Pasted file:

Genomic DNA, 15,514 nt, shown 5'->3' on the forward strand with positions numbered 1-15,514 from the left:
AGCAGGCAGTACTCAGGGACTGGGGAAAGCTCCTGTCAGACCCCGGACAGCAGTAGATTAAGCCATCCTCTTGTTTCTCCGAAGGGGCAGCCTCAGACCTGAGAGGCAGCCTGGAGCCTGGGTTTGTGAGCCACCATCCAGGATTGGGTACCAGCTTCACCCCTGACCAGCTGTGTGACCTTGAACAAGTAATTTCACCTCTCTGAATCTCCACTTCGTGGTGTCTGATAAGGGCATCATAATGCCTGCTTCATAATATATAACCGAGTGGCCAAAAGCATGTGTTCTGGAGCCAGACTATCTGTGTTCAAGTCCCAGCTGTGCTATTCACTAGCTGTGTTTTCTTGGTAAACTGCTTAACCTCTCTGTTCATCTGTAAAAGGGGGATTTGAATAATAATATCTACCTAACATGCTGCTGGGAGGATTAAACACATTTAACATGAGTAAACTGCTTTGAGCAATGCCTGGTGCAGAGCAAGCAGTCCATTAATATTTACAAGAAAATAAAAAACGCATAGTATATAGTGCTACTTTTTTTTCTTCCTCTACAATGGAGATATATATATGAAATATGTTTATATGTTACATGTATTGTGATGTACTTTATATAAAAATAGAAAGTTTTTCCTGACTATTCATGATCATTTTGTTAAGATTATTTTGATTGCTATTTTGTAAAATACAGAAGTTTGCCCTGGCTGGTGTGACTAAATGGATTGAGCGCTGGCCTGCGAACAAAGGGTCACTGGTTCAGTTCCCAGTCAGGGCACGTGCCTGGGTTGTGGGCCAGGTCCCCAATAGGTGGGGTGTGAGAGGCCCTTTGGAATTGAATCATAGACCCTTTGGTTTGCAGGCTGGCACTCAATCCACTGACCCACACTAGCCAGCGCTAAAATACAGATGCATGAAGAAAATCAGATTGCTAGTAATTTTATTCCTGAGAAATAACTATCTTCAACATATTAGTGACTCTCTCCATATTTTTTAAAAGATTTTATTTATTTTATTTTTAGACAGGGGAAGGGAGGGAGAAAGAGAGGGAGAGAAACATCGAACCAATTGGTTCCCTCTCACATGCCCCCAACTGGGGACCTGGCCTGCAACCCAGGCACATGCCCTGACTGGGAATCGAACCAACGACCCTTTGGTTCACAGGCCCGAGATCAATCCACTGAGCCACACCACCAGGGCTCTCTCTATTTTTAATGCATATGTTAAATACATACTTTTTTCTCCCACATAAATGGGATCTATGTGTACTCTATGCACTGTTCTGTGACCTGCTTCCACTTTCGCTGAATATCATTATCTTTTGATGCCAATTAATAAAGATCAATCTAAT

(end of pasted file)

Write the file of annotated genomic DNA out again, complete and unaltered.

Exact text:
Genomic DNA, 15,514 nt, shown 5'->3' on the forward strand with positions numbered 1-15,514 from the left:
AGCAGGCAGTACTCAGGGACTGGGGAAAGCTCCTGTCAGACCCCGGACAGCAGTAGATTAAGCCATCCTCTTGTTTCTCCGAAGGGGCAGCCTCAGACCTGAGAGGCAGCCTGGAGCCTGGGTTTGTGAGCCACCATCCAGGATTGGGTACCAGCTTCACCCCTGACCAGCTGTGTGACCTTGAACAAGTAATTTCACCTCTCTGAATCTCCACTTCGTGGTGTCTGATAAGGGCATCATAATGCCTGCTTCATAATATATAACCGAGTGGCCAAAAGCATGTGTTCTGGAGCCAGACTATCTGTGTTCAAGTCCCAGCTGTGCTATTCACTAGCTGTGTTTTCTTGGTAAACTGCTTAACCTCTCTGTTCATCTGTAAAAGGGGGATTTGAATAATAATATCTACCTAACATGCTGCTGGGAGGATTAAACACATTTAACATGAGTAAACTGCTTTGAGCAATGCCTGGTGCAGAGCAAGCAGTCCATTAATATTTACAAGAAAATAAAAAACGCATAGTATATAGTGCTACTTTTTTTTCTTCCTCTACAATGGAGATATATATATGAAATATGTTTATATGTTACATGTATTGTGATGTACTTTATATAAAAATAGAAAGTTTTTCCTGACTATTCATGATCATTTTGTTAAGATTATTTTGATTGCTATTTTGTAAAATACAGAAGTTTGCCCTGGCTGGTGTGACTAAATGGATTGAGCGCTGGCCTGCGAACAAAGGGTCACTGGTTCAGTTCCCAGTCAGGGCACGTGCCTGGGTTGTGGGCCAGGTCCCCAATAGGTGGGGTGTGAGAGGCCCTTTGGAATTGAATCATAGACCCTTTGGTTTGCAGGCTGGCACTCAATCCACTGACCCACACTAGCCAGCGCTAAAATACAGATGCATGAAGAAAATCAGATTGCTAGTAATTTTATTCCTGAGAAATAACTATCTTCAACATATTAGTGACTCTCTCCATATTTTTTAAAAGATTTTATTTATTTTATTTTTAGACAGGGGAAGGGAGGGAGAAAGAGAGGGAGAGAAACATCGAACCAATTGGTTCCCTCTCACATGCCCCCAACTGGGGACCTGGCCTGCAACCCAGGCACATGCCCTGACTGGGAATCGAACCAACGACCCTTTGGTTCACAGGCCCGAGATCAATCCACTGAGCCACACCACCAGGGCTCTCTCTATTTTTAATGCATATGTTAAATACATACTTTTTTCTCCCACATAAATGGGATCTATGTGTACTCTATGCACTGTTCTGTGACCTGCTTCCACTTTCGCTGAATATCATTATCTTTTGATGCCAATTAATAAAGATCAATCTAAT